After Paris Attacks, France Steps Up Fight Against ISi
November 24, 2015 3:04 AM
The November 13 Paris attacks have drawn increased attention to Syria, where many of the suspected perpetrators are said to have received training. French President Francois Hollande is working to build a broad international coalition to defeat Islamic State in Syria and in Iraq. Zlatica Hoke reports.

Video After Paris Attacks, France Steps Up Fight Against IS

The November 13 Paris attacks have drawn increased attention to Syria, where many of the suspected perpetrators are said to have received training. French President Francois Hollande is working to build a broad international coalition to defeat Islamic State in Syria and in Iraq. Zlatica Hoke reports.

Video US, Cambodian Navies Pair Up in Gulf of Thailand

The U.S. Navy has deployed one of its newest and most advanced ships to Cambodia to conduct joint training drills in the Gulf of Thailand. Riding hull-to-hull with Cambodian ships, the seamen of the USS Fort Worth are executing joint-training drills that will help build relations in Southeast Asia. David Boyle reports for VOA from Preah Sihanouk province.

Video Americans Sharpen Focus on Terrorism

Washington will be quieter than usual this week due to the Thanksgiving holiday, even as Americans across the nation register heightened concerns over possible terrorist threats. VOA’s Michael Bowman reports new polling data from ABC News and the Washington Post newspaper show an electorate increasingly focused on security issues after the deadly Islamic State attacks in Paris.

Video World Leaders Head to Paris for Climate Deal

Heads of state from nearly 80 countries are heading to Paris (November 30-December 11) to craft a global climate change agreement. The new accord will replace the Kyoto Protocol on Climate Change that expired in 2012.

Video Uncertain Future for Syrian Refugee Resettlement in Illinois

For the trickle of Syrian refugees finding new homes in the Midwest city of Chicago, the call to end resettlement in many U.S. states is adding another dimension to their long journey fleeing war. Organizations working to help them integrate say the backlash since the Paris attacks is both harming and helping their efforts to provide refugees sanctuary. VOA's Kane Farabaugh reports.

Video Creating Physical Virtual Reality With Tiny Drones

As many computer gamers know, virtual reality is a three-dimensional picture, projected inside special googles. It can fool your brain into thinking the computer world is the real world. But If you try to touch it, it’s not there. Now Canadian researchers say it may be possible to create a physical virtual reality using tiny drones. VOA’s George Putic reports.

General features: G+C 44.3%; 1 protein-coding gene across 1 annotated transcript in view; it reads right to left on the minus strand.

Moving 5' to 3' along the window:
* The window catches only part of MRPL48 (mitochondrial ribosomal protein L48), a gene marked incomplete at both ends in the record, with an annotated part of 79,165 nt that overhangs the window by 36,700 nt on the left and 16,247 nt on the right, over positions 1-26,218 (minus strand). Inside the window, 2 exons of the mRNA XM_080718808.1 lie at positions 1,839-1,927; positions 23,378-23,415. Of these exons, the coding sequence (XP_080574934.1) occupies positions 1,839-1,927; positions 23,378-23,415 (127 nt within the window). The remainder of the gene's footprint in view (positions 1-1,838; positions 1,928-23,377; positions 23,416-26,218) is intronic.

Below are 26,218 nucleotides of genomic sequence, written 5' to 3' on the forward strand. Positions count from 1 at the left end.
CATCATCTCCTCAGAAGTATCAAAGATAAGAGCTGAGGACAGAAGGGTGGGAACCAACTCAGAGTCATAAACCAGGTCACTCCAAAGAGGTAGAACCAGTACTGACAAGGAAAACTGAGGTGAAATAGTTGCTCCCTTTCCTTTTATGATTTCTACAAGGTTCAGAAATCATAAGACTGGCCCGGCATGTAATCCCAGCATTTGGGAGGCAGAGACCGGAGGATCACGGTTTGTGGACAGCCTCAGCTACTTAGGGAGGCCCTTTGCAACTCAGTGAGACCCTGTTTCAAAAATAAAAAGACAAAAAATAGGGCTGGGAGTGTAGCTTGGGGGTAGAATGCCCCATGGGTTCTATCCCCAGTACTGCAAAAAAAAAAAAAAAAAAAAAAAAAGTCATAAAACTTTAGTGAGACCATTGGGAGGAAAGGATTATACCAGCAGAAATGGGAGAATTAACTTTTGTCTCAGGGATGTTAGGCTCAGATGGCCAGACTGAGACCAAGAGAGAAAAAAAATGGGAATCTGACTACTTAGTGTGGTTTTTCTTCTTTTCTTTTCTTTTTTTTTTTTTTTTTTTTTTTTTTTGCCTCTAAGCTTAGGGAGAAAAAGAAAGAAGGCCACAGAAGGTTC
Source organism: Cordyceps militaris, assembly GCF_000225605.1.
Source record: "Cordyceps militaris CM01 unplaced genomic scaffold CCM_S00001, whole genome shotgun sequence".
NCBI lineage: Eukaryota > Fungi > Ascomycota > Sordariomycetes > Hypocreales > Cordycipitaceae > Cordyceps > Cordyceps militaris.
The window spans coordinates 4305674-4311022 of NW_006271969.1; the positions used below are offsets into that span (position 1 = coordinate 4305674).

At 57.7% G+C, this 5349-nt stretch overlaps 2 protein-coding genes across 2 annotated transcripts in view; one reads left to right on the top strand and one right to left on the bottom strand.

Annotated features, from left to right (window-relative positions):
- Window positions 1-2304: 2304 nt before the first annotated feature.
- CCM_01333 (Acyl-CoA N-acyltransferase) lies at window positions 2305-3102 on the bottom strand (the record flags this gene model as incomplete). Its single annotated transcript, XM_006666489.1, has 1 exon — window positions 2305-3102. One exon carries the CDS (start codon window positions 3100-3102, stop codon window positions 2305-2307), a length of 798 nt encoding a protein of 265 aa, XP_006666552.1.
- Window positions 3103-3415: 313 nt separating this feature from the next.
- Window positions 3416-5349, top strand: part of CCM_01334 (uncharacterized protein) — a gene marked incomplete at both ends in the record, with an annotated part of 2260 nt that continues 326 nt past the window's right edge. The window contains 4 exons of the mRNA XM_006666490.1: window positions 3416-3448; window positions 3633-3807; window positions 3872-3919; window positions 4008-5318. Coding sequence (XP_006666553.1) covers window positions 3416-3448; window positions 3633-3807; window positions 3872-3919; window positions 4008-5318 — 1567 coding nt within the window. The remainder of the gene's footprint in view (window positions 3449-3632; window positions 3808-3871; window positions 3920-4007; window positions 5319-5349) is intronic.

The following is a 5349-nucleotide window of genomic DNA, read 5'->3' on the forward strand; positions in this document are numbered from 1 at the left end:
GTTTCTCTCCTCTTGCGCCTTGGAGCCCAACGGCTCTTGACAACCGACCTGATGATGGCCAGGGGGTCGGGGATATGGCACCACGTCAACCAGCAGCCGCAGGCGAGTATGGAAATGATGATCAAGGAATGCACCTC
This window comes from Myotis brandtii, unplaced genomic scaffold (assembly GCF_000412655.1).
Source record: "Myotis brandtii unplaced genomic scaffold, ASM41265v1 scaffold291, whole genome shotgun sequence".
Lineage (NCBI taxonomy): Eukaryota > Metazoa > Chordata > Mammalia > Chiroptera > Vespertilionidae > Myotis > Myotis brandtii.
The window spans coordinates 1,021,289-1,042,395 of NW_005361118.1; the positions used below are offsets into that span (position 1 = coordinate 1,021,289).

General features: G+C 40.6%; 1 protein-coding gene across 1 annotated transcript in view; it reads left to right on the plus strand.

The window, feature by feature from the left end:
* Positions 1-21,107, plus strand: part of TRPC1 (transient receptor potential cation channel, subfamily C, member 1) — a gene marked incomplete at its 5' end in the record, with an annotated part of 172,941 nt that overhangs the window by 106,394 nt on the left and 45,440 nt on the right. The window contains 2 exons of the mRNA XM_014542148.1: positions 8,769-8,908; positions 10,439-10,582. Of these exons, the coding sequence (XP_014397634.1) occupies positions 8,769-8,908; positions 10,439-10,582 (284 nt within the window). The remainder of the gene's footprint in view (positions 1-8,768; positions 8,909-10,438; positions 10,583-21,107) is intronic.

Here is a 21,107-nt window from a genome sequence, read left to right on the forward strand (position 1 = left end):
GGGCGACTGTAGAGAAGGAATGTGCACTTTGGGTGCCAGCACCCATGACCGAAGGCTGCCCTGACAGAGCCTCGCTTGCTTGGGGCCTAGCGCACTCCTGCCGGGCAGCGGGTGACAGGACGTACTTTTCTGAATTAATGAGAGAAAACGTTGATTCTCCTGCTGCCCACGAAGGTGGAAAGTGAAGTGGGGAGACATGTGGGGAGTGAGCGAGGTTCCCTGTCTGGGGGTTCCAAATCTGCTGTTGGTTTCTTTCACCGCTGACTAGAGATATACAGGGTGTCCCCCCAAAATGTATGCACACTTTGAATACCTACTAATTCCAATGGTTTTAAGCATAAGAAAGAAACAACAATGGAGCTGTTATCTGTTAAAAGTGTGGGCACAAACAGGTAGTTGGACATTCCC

Video New American Indian Village Takes Visitors Back in Time

There is precious little opportunity to experience what life was like in the United States before its colonization by European settlers. Now, an American Indian village built in a park outside Washington is taking visitors back in time to experience the way of life of America's indigenous people. Carol Pearson narrates this report from VOA's June Soh.

Video Even With Hometown Liberated, Yazidi Refugees Fear Return

While the northern Iraqi town of Sinjar has been liberated from Islamic State forces, it's not clear whether Yazidi residents who fled the militants will now return home. VOA’s Mahmut Bozarslan talked with Yazidis, a religious and ethnic minority, at a Turkish refugee camp in Diyarbakır. Robert Raffaele narrates his report.

Video Nairobi Tailors Make Pope Francis’ Vestments

To ensure the pope is properly attired during his visit, the Kenya Conference of Catholic Bishops asked the Dolly Craft Sewing Project in the Nairobi slum of Kangemi to make the pope's vestments, the garments he will wear during the various ceremonies. Jill Craig reports.

Video Cross-Border Terrorism Puts Europe’s Passport-Free Travel in Doubt

The fallout from the Islamic State terror attacks in Paris has put the future of Europe’s passport-free travel area, known as the "Schengen Zone," in doubt. Several of the perpetrators were known to intelligence agencies, but were not intercepted. Henry Ridgwell reports from London European ministers are to hold an emergency meeting Friday in Brussels to look at ways of improving security.

Video El Niño Brings Unexpected Fish From Mexico to California

Fish in an unexpected spectrum of sizes, shapes and colors are moving north, through El Niño's warm currents from Mexican waters to the Pacific Ocean off California’s coast. El Nino is the periodic warming of the eastern and central Pacific Ocean. As Faiza Elmasry tells us, this phenomenon thrills scientists and gives anglers the chance of a once-in-a-lifetime big catch. Faith Lapidus narrates.

Video Terrorism in Many Forms Continues to Plague Africa

While the world's attention is on Paris in the wake of Friday night's deadly attacks, terrorism from various sides remains a looming threat in many African countries. Nigerian cities have been targeted this week by attacks many believe were staged by the violent Islamist group Boko Haram. In addition, residents in many regions are forced to flee their homes as they are terrorized by armed militias. Zlatica Hoke reports.

Video Study: Underage Marriage Rate Higher for Females in Pakistan

While attitudes about the societal role of females in Pakistan are evolving, research by child advocacy group Plan International suggests that underage marriage of girls remains a particularly big issue in the country. VOA’s Ayesha Tanzeem reports how such marriages leads to further social problems.

VOA Blogs